+  And then there this challenge by Hays that warrants consideration:  beware of the dogs!  "Beware of the watchdogs of religion, how viciously they bark and bite. Dobermans of dogma, thirsty for blood, Bible defenders, guard dogs of the literal. Beware of the growling, heresy-hunting dogs prowling orthodoxy's rigid chair-link fences." How have our habits - and the rules of our various traditions - cut us off from living fully alive and fully connected to our bodies and all of creation?  How has a narrow sense of ritual impoverished our imagination and conscience?

Two early morning thoughts took shape and form as the eve of Solstice rolled into our first day of summer:  First, when the student is ready, the Buddha will appear.  I knew there was one level for our summer communion series, but this new resource will take us profoundly deeper.  And second, there is another dog image that needs to be included in this mix as part of a radical invitation into balance: love dogs.
One night a man was crying Allah! Allah!
His lips grew sweet with praising,
until a cynic said, “So!
I’ve heard you calling our, but have you ever
gotten any response?”


The man had no answer to that.
He quit praying and fell into a confused sleep.
He dreamed he saw Khidr, the guide of souls,
in a thick, green foliage.


“Why did you stop praising?” “Because
I’ve never heard anything back.”


“This longing you express
is the return message.”


The grief you cry out from
draws you toward union.


Your pure sadness
that wants help
is the secret cup.


Listen to the moan of a dog for its master.
That whining is the connection.


There are love dogs
no one knows the names of.


Give your life
to be one of them.


In my fuzzy pre-dawn reading, I was shaken awake by this prayer/poem that is likely to be at the heart of this summer's series:  "Do This in Memory of Me" Psalm:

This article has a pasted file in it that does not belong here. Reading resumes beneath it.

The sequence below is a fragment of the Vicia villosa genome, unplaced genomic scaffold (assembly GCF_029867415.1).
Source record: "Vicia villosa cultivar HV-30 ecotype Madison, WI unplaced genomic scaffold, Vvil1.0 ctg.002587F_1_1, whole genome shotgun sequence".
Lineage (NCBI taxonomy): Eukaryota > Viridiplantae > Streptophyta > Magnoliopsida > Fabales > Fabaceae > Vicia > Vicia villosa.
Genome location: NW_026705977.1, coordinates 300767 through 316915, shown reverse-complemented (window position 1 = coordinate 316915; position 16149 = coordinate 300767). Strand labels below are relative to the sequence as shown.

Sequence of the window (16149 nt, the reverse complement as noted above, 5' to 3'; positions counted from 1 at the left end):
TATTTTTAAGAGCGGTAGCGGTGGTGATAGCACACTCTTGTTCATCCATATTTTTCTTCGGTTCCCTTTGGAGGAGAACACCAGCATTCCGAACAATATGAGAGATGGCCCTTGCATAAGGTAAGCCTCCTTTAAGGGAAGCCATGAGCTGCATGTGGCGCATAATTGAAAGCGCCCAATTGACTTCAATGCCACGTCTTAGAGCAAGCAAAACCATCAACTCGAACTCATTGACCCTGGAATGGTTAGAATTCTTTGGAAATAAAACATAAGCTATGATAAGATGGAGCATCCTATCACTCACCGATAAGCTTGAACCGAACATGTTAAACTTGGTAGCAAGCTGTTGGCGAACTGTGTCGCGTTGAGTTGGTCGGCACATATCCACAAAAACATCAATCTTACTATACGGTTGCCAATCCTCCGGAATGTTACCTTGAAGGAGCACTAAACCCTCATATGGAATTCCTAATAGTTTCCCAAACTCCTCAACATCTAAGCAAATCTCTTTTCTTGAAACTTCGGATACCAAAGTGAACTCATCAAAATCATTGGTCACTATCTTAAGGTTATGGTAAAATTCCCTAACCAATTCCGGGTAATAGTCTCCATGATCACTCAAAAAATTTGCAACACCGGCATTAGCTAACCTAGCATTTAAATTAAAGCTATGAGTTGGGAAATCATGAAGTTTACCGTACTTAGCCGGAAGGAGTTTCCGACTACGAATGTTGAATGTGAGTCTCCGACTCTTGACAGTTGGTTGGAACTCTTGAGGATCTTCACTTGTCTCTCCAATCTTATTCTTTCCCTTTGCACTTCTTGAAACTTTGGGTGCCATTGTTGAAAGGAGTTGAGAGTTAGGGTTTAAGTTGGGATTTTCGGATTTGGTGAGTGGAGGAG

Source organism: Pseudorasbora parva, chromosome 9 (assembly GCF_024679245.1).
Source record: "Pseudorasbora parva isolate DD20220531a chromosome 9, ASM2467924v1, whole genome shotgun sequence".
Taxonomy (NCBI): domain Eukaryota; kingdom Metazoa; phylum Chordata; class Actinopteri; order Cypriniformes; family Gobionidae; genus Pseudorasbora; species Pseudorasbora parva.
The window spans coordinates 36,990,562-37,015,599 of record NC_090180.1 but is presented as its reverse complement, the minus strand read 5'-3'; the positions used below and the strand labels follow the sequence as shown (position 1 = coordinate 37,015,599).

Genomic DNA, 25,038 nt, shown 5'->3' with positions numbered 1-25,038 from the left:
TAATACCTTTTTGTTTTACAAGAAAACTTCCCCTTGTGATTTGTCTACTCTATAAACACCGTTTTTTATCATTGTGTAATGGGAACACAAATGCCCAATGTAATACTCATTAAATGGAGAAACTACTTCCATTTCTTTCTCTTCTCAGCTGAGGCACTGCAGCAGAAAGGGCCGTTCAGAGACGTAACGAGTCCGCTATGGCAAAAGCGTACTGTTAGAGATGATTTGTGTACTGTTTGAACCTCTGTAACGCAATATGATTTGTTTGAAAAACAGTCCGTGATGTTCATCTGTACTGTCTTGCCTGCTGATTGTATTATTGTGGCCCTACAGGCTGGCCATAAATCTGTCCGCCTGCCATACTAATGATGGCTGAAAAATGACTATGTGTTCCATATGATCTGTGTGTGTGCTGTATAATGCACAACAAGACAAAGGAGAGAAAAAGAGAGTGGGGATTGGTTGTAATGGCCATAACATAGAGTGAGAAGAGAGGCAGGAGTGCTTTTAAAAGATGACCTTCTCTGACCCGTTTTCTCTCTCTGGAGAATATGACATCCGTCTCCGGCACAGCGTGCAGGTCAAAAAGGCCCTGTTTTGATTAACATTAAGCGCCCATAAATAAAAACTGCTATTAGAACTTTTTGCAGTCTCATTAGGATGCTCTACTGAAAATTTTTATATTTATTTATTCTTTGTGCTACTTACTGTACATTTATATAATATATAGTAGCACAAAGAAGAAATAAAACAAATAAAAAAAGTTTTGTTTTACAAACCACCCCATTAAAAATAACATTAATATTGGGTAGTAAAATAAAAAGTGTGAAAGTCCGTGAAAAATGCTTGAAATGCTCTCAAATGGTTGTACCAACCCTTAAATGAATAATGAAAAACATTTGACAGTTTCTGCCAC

Beloved Jesus, Lord of the Meal, I rejoice
   that a mother and a father,
   laboring for their family,
   begin and end each day's work saying:
   "This is my body, this is my blood."

And adult child nursing a sick elderly parent
   with compassion and patient care says:
   "This is my body, this is my blood."

A volunteer giving time to a needy cause
   without thanks or acknowledgment says:
   "This is my body, this is my blood."

A preacher, with prayerful study, preparing a homily
   that no one may remember or be moved by, says:
   "This is my body, this is my blood."

A singer forgetting self and the audience,
   making love out of the music says:
   "This is my body, this is my blood."

Artist or teacher, dancer or doctor,
   auto mechanic or office worker,
   attending to each details or their work
   with full-hearted involvement proclaim:
   "This is my body, this is my blood."

Ten thousand thousand consecrations occur daily,
   as all heaven's angels chime in:  Holy, holy holy
   to the thunderous praise
   of a thousand silent silver bells.
Listen.  Listen.

In a few days we depart of sweet Montreal - I'm sure as we wander and listen to the music other truths will grab my attention, too.

credits:
1) www.stlydiasplace.com
2) campus.udayton.edu
3) eucharist-tangaza.blogspot.com

Comments

Popular Posts